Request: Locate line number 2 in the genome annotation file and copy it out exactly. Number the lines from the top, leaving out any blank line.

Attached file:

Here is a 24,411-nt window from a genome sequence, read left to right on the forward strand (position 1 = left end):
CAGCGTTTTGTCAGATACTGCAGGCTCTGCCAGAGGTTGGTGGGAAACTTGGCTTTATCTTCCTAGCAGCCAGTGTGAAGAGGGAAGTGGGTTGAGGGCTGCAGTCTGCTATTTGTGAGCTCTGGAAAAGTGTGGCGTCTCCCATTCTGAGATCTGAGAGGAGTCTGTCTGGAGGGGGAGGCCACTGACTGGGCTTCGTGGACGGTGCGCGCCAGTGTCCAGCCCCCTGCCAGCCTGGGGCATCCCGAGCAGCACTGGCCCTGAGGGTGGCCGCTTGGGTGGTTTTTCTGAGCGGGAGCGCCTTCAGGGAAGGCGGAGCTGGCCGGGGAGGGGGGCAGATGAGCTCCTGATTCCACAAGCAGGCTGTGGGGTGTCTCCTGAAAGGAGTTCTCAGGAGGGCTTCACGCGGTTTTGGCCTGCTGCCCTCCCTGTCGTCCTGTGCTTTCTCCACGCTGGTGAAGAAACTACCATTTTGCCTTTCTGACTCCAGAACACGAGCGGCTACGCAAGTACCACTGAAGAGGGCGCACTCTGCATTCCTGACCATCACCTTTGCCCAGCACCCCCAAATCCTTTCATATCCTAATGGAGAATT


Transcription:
CAGCGTTTTGTCAGATACTGCAGGCTCTGCCAGAGGTTGGTGGGAAACTTGGCTTTATCTTCCTAGCAGCCAGTGTGAAGAGGGAAGTGGGTTGAGGGCTGCAGTCTGCTATTTGTGAGCTCTGGAAAAGTGTGGCGTCTCCCATTCTGAGATCTGAGAGGAGTCTGTCTGGAGGGGGAGGCCACTGACTGGGCTTCGTGGACGGTGCGCGCCAGTGTCCAGCCCCCTGCCAGCCTGGGGCATCCCGAGCAGCACTGGCCCTGAGGGTGGCCGCTTGGGTGGTTTTTCTGAGCGGGAGCGCCTTCAGGGAAGGCGGAGCTGGCCGGGGAGGGGGGCAGATGAGCTCCTGATTCCACAAGCAGGCTGTGGGGTGTCTCCTGAAAGGAGTTCTCAGGAGGGCTTCACGCGGTTTTGGCCTGCTGCCCTCCCTGTCGTCCTGTGCTTTCTCCACGCTGGTGAAGAAACTACCATTTTGCCTTTCTGACTCCAGAACACGAGCGGCTACGCAAGTACCACTGAAGAGGGCGCACTCTGCATTCCTGACCATCACCTTTGCCCAGCACCCCCAAATCCTTTCATATCCTAATGGAGAATT